Ulrich Schnauss

Goodbye

(Independient; 2007)

By Danny Roca | 18 October 2007

Words escape me. I could literally spit out dozens of adjectives: lush, dreamy, ambient, shimmering, lingering, spiritual, nebulous, spacey, ethereal, slow-burning, weightless, gauzy, misty, icy, sparkling, amorphous...I could go on. The problem I have is how to approach Ulrich Schnauss' third album without falling into the slightly willowy, poetic doe-eyed babble that speaks volumes and yet tells you absolutely nothing. The words above can be attached to everyone from Air to My Bloody Valentine, from Chapterhouse to TM Schneider. Although these bands, through endless Balearic comedown compilations, can sit happily together they have unique personalities and idiosyncratic quirks which are belittled through digging out someone's review for The Campfire Headphase (2005) and changing the song titles.

I could tell you what it isn't. It isn't as earthy as the Thievery Corporation. It isn't as melodically adventurous as the Cocteau Twins, but not much is. It isn't as ghostly or morbid as This Mortal Coil. It doesn't evoke eerie childlike nightmares like Boards Of Canada. This again does not leave you with much. I could break down the components of the songs such as Judith Beck's baby-coo vocals on "Never Be The Same," the Eno washes of Enfield and the tremulous hiss that runs through "In Between The Years" but I could be talking about Slowdive or even Robert Fripp.

This could be a problem with Schnauss' Goodbye: we have heard the effects before so there's not much to separate it from other artists. On his previous two albums Far Away Trains Passing By (2001) and A Strangely Isolated Place (2004) the overall feel seemed a little behind artists such as Boards Of Canada. They were pleasant chill out soundtracks permeated by danceable cuts for the inevitable post-rave comedown. Here, though, Schnauss explores the darker nocturnal sounds that were always hinted at but never reached on his previous releases. He has edged out the grounding techno beats leaving the songs airborne. Tracks like "Shine" and "Stars" seem capable of flying away on the lightest breezes to disappear without trace. Even the titles of the songs printed on the back of the cover are faded out. With the vocals layered with echo or buried deep in the mix it feels like Schnauss is purposefully forcing your focus to drift, leaving you transfixed in a state of pleasant limbo. However, repeated listening sees the faint footprints of melodic snatches embed themselves deeper into your subconscious.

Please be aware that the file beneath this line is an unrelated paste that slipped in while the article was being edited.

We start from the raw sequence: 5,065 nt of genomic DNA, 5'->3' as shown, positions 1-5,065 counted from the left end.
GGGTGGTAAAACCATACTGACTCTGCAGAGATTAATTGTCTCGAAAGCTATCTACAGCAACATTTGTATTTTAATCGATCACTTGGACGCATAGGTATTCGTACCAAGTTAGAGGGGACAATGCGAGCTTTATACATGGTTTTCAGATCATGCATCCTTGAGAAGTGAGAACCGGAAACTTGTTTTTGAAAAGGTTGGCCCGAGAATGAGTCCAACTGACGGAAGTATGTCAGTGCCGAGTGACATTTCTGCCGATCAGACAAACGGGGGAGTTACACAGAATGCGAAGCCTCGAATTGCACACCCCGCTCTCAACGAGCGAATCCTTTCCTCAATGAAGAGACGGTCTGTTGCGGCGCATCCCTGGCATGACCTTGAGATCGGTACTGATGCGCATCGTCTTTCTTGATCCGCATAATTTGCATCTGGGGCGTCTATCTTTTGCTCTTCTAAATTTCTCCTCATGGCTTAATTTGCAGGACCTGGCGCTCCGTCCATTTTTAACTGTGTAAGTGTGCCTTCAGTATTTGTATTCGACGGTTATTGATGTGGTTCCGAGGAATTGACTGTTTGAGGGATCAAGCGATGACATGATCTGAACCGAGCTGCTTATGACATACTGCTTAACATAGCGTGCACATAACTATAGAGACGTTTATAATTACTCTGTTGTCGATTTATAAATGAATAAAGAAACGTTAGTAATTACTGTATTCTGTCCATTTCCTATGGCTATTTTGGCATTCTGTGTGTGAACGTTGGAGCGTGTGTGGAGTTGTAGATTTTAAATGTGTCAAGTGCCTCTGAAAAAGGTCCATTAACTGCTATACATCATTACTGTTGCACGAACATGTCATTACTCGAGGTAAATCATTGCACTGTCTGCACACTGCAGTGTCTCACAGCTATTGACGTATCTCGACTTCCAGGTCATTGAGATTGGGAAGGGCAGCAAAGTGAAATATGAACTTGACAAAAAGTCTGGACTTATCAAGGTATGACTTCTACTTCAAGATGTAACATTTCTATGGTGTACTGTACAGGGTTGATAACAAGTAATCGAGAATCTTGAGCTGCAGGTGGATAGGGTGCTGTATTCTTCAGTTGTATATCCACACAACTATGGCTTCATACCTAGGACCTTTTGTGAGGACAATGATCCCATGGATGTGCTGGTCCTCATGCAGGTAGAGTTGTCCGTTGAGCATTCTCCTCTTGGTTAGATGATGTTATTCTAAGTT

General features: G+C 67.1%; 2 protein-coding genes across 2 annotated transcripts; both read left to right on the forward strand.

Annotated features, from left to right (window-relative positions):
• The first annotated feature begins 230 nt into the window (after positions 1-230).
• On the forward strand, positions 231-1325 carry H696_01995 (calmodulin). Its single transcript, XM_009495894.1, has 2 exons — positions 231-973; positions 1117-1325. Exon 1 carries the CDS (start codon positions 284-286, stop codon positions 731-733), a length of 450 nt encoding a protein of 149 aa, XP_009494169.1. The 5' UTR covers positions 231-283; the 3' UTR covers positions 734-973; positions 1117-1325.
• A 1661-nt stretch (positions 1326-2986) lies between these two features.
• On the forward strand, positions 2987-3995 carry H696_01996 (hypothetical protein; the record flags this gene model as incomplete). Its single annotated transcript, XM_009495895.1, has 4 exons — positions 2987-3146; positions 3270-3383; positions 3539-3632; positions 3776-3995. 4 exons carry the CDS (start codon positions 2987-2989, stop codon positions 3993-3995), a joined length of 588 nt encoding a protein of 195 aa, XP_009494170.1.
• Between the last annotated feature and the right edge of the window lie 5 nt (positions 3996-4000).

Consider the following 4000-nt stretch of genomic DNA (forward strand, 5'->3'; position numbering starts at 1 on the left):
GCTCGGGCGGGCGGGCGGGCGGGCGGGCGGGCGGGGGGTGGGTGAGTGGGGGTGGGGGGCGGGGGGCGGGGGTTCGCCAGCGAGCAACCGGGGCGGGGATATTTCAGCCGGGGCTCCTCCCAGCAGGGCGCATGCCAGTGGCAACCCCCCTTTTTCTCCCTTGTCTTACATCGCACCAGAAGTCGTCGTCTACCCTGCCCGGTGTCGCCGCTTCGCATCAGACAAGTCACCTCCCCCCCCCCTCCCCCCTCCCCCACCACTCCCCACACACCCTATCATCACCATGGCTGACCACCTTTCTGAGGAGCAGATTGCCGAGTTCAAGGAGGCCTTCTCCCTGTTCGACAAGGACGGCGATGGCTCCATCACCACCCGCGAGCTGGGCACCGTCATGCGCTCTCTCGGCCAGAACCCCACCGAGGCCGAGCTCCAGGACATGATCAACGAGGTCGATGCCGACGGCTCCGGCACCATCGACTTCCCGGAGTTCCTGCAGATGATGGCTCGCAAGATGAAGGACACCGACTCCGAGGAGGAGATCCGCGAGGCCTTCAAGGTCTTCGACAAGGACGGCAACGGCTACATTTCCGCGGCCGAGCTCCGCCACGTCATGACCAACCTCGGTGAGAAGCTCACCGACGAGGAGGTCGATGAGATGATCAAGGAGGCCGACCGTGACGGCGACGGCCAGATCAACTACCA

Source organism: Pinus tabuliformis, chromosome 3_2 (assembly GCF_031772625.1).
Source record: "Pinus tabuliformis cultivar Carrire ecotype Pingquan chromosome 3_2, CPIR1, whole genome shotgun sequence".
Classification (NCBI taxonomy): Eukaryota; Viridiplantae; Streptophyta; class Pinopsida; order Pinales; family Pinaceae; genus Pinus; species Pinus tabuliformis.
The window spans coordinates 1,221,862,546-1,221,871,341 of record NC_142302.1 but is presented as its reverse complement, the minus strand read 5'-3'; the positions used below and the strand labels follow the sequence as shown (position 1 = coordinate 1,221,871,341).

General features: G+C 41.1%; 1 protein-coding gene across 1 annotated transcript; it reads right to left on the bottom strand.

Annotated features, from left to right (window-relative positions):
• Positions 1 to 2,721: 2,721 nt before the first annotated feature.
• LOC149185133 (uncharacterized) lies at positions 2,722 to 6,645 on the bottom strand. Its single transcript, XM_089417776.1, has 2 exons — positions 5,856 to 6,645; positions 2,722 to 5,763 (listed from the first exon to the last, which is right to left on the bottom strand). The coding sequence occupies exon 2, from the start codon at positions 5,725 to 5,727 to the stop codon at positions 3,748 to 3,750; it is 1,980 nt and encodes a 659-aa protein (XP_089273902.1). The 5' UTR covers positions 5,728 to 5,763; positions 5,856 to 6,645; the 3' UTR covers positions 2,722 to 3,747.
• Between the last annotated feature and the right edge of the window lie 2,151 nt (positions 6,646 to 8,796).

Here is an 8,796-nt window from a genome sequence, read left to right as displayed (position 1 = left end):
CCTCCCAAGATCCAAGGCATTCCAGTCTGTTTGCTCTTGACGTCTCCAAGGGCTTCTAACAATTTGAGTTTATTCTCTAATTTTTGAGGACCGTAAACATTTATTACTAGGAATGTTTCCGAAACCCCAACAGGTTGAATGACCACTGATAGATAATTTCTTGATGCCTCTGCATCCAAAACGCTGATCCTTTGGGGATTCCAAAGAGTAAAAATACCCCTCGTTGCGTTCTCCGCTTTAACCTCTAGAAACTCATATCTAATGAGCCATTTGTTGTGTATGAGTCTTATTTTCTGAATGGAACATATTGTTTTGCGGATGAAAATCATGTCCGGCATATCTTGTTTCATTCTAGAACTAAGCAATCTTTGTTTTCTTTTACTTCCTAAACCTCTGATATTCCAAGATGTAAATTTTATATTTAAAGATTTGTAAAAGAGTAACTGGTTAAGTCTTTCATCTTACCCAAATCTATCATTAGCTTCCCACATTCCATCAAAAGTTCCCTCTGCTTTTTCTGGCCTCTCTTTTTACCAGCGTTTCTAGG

Elsewhere he pulses out of womb-like swells to keep you from teetering over the edge into sleep. "Here Today, Gone Tomorrow" rises out of the slumber and delivers a blossoming rumble that lives somewhere between Talk Talk and Four Calendar Café (1993). "A Song About Hope"'s distorted guitars and block vocal harmonies around a stuttering drum loop send the song soaring, gliding out on Durutti Column guitars before touching down in preparation for "Medusa." "Medusa" is definitely the highlight of the album. A dark sprawling beast that mimics the industrial steel sheet percussion of Seefeel's Succour (1995) while recalling Sweet Exorcist's iconic "Testone." This is all before it sets sail on the tumultuous seas between the cast iron shores of M83 and the forgotten gothic island of Curve, burning kotos and distorted screams as fuel. It's an unsettling but euphoric ride and definitely cannot be called aural wallpaper.

That unfortunately is the accusation thrown at a lot of ambient, electronica, or chill-out music. Artists can appear to knock out albums of material in their sleep without bothering about song structure and focussing on sounds. However, like Susumu Yokota, who explores a very different sparse world of acoustics and rhythmic anomalies, Goodbye's shoegaze fascination, organic glow, and subtle shifts belie its apparent initial simplicity. Schnauss has said that he was inspired to write beautiful music because he comes from such a miserable and ugly German town. I hope he never moves.